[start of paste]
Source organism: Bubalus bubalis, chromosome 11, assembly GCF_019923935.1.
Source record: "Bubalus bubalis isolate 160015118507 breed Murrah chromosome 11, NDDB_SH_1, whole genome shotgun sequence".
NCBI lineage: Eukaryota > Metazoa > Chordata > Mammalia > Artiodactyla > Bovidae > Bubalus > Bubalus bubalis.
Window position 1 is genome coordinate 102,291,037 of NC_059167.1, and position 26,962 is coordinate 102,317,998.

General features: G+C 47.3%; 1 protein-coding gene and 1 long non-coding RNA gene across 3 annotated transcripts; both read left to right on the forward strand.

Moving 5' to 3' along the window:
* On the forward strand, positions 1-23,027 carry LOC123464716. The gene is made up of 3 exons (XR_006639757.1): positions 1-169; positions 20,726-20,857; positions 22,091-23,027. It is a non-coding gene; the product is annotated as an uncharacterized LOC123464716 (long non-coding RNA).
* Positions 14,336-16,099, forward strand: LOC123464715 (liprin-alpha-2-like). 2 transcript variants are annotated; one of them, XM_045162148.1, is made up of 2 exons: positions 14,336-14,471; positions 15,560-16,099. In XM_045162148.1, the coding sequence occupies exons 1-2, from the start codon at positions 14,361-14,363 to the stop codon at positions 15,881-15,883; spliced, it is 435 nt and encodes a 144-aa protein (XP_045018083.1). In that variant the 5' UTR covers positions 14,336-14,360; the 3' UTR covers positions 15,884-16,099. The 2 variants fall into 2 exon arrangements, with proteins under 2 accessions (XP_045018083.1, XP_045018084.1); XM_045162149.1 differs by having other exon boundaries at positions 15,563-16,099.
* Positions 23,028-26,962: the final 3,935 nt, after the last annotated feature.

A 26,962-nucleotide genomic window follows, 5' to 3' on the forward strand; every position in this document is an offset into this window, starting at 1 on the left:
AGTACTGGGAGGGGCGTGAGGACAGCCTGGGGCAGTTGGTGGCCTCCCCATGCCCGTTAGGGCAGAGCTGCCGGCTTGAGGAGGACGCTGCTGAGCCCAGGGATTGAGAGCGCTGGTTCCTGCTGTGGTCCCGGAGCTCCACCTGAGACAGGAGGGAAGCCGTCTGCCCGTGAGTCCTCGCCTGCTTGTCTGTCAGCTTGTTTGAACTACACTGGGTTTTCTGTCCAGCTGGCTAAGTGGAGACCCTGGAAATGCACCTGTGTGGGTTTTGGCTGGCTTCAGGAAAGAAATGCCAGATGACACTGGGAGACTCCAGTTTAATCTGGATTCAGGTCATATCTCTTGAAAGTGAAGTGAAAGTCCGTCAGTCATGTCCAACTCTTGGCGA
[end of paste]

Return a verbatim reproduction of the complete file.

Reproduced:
Source organism: Bubalus bubalis, chromosome 11, assembly GCF_019923935.1.
Source record: "Bubalus bubalis isolate 160015118507 breed Murrah chromosome 11, NDDB_SH_1, whole genome shotgun sequence".
NCBI lineage: Eukaryota > Metazoa > Chordata > Mammalia > Artiodactyla > Bovidae > Bubalus > Bubalus bubalis.
Window position 1 is genome coordinate 102,291,037 of NC_059167.1, and position 26,962 is coordinate 102,317,998.

General features: G+C 47.3%; 1 protein-coding gene and 1 long non-coding RNA gene across 3 annotated transcripts; both read left to right on the forward strand.

Moving 5' to 3' along the window:
* On the forward strand, positions 1-23,027 carry LOC123464716. The gene is made up of 3 exons (XR_006639757.1): positions 1-169; positions 20,726-20,857; positions 22,091-23,027. It is a non-coding gene; the product is annotated as an uncharacterized LOC123464716 (long non-coding RNA).
* Positions 14,336-16,099, forward strand: LOC123464715 (liprin-alpha-2-like). 2 transcript variants are annotated; one of them, XM_045162148.1, is made up of 2 exons: positions 14,336-14,471; positions 15,560-16,099. In XM_045162148.1, the coding sequence occupies exons 1-2, from the start codon at positions 14,361-14,363 to the stop codon at positions 15,881-15,883; spliced, it is 435 nt and encodes a 144-aa protein (XP_045018083.1). In that variant the 5' UTR covers positions 14,336-14,360; the 3' UTR covers positions 15,884-16,099. The 2 variants fall into 2 exon arrangements, with proteins under 2 accessions (XP_045018083.1, XP_045018084.1); XM_045162149.1 differs by having other exon boundaries at positions 15,563-16,099.
* Positions 23,028-26,962: the final 3,935 nt, after the last annotated feature.

A 26,962-nucleotide genomic window follows, 5' to 3' on the forward strand; every position in this document is an offset into this window, starting at 1 on the left:
AGTACTGGGAGGGGCGTGAGGACAGCCTGGGGCAGTTGGTGGCCTCCCCATGCCCGTTAGGGCAGAGCTGCCGGCTTGAGGAGGACGCTGCTGAGCCCAGGGATTGAGAGCGCTGGTTCCTGCTGTGGTCCCGGAGCTCCACCTGAGACAGGAGGGAAGCCGTCTGCCCGTGAGTCCTCGCCTGCTTGTCTGTCAGCTTGTTTGAACTACACTGGGTTTTCTGTCCAGCTGGCTAAGTGGAGACCCTGGAAATGCACCTGTGTGGGTTTTGGCTGGCTTCAGGAAAGAAATGCCAGATGACACTGGGAGACTCCAGTTTAATCTGGATTCAGGTCATATCTCTTGAAAGTGAAGTGAAAGTCCGTCAGTCATGTCCAACTCTTGGCGA